David Brin's "off-axis" political suggestions
Suggestion Three: Save Capitalism with Radical Transparency
By David Brin, Ph.D.
[image from Bloomberg Businessweek]
Our present economic calamity has many roots. Here are just a few:
The surge of U.S. "sub-prime" mortgages, spurred by both easy credit and bankers who forgot their basic business: responsible lending.
Lax regulation of financial "innovators" -- starting in the City of London -- who turned "investment products" into a huge pyramid scheme of grotesquely leveraged wagers and counter-wagers, only tenuously connected to the real world... leading envious financiers elsewhere to lobby for a chance to join the fun.
A U.S. leadership caste that frittered away the reserves we would need to save against harder times, because of a dogmatic belief -- despite relentless disproof -- that deficits lead to balanced budgets and that a lavishly subsidized aristocracy will naturally invest and manage well.
A sixty year worldwide assumption that the American consumer can forever propel economic growth, while saving nothing at all.
A world system that's supposedly based on open markets, filled with knowledgeable producers, consumers and policy makers who make rational decisions -- but where, in fact, nobody even knows how much money there is, where it is, or even who owns much of the planet's wealth.
The last of these factors may be the least discussed, but it goes to our core assumptions about capitalism. Even the libertarian, Nobel-winning economist F. Hayek said that markets without information-openness will be lethally compromised. The poor worker and middle class investor and company manager can only strike their best deals if they know what's going on. And when that fails to happen, capitalism loses any moral basis, whatsoever.
In order for either governmental or capitalist solutions to work, the clouds of needless secrecy simply have to part. Opposing this is not a matter of "left" or "right" but of dangerous hypocrisy. It is mendacious (though human) to proclaim fealty to markets while shrouding what others need to know in order to play the same game.
Of course, you would expect this stance from the author of The Transparent Society. So let's be clear that I'm not attacking intellectual property or the basic confidentiality that businesses need to operate.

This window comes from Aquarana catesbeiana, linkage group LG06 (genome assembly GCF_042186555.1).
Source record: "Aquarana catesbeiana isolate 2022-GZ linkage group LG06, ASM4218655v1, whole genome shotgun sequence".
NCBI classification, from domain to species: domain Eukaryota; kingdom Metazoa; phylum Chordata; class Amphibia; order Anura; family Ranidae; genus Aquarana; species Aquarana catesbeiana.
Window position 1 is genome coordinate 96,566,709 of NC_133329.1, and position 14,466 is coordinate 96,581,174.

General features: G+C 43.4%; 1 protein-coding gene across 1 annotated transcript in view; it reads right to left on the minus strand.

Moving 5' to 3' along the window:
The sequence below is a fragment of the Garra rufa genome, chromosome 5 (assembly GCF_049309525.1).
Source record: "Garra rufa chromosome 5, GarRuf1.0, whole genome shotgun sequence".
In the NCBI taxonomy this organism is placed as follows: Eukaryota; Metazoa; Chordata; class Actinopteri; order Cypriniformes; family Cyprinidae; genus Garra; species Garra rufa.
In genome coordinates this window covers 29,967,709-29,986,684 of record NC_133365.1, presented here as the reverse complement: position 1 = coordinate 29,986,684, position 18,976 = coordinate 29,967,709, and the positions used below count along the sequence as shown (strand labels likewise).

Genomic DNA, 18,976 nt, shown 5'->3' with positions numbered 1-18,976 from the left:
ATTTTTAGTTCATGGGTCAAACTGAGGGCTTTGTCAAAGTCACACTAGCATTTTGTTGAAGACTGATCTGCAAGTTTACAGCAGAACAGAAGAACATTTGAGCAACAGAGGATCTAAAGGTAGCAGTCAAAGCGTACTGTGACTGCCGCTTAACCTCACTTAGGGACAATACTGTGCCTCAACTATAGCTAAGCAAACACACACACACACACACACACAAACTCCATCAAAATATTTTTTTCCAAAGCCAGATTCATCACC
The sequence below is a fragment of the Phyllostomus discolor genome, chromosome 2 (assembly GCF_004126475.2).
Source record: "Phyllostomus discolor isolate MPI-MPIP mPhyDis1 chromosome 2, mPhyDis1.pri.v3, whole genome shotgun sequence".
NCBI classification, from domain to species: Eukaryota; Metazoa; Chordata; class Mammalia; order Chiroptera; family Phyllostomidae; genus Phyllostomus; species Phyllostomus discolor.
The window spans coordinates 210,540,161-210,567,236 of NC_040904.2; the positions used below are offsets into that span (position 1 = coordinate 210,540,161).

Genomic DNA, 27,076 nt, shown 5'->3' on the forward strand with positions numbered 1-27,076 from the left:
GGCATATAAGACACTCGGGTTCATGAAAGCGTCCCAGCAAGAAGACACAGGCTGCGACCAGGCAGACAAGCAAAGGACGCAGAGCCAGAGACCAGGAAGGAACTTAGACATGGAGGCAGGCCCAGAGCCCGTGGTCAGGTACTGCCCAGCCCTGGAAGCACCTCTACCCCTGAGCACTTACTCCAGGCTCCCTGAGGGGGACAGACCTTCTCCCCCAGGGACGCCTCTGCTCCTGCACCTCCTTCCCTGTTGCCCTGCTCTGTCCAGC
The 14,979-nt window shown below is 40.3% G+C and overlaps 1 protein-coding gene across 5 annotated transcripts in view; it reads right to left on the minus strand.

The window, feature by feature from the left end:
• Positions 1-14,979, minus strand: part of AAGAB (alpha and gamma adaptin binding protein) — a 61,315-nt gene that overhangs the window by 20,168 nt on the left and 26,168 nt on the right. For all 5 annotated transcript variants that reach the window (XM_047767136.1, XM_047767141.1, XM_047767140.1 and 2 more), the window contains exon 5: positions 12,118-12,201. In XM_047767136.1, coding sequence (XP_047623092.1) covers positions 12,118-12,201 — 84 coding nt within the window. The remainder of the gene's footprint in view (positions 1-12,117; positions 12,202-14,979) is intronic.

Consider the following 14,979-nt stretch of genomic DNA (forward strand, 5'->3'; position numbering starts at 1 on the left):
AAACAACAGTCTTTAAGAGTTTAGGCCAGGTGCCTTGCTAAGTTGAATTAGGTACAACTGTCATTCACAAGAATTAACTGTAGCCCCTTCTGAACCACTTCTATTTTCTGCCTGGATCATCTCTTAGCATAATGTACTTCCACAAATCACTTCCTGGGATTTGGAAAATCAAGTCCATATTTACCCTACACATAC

Still, consider: Right now the world's governments are under pressure to create a new structure of regulations and regulators -- a "new Bretton Woods" -- to supervise international finance. Perhaps even a nascent World SEC or World Fed. This is only the latest step in a trend -- a creeping ratchet toward backdoor Planetary Government -- that may be necessary for a tightly interlocked 21st century world... but the process certainly merits a lot more open and skeptical discussion than it is getting. Left unexamined, it may lead to the worst possible combination -- deteriorated national sovereignty and competence, plus a bureaucratic "world government" that is both overweening and unaccountable.
Above all, those who object to such planetwide regulation must offer an alternative. And there is only one that would empower markets to police themselves. Especially now that the "trust us" CEO clade has proved utterly untrustworthy.
We need far greater levels of transparency.
Might this extend to a consensus decision to find out, at long last, who actually owns what, all over the globe? Or to trace corporate management so that responsibility (the "buck") actually stops at real people? Or for America to call in its paper currency for responsible replacement, as every other nation has done? Or to list, in detail, who has benefited most during the gilded first decade of the Twenty-First Century... the Naughtie Oughties?
These will be denounced as radical ideas, of course. But note: there is nothing inherently socialistic or confiscatory about any of them. Or indeed, any move toward simple transparency. In fact, the resulting boon in recovered tax revenues -- from evaders alone -- might allow tax rates on legitimate individuals and enterprises to fall. A win-win of staggering magnitude.
Any American administration that is serious about the future must make transparency -- even somewhat radical transparency -- a paramount goal.
Followup: Transparency International does tremendously important work, helping shine sunlight on malignant corruption all over the world. By some estimates, graft may slice away a quarter of potential economic progress -- and much more in parts of the developing world. TI publishes an annual Perceptions of Corruption Index that highlights which countries are perceived by outsiders as getting -- or desperately needing -- clean government... and where they don't.
This year's list covers 180 countries and autonomous territories, with the country considered "cleanest" ranking first, and the country perceived as most corrupt placing 180th. It finds Denmark, New Zealand, and Sweden in a three-way tie for the cleanest reputations, with Singapore just behind. Somalia beats Iraq and Burma for the worst. The United States ties with Japan and Belgium for an unremarkable 18th place, just below Ireland and the United Kingdom and just above St. Lucia, Barbados, and Chile.
A scan of this list should convince any reader that the whole world would benefit if this matter got top priority. Let there be no doubt that it will be difficult. Just witness the chaos in Mexico, where a brave administration is attempting to wean its bureaucrats and police and other public servants off a generations-old tradition of mordita graft and omerto silence. And this is just a taste of what might happen, if the world's true money interests were ever to act on their fear of light shining upon them.
It is going to be really hard. But it is the one thing that might ensure civilization through the middle of the 21st Century.
[image from metro active]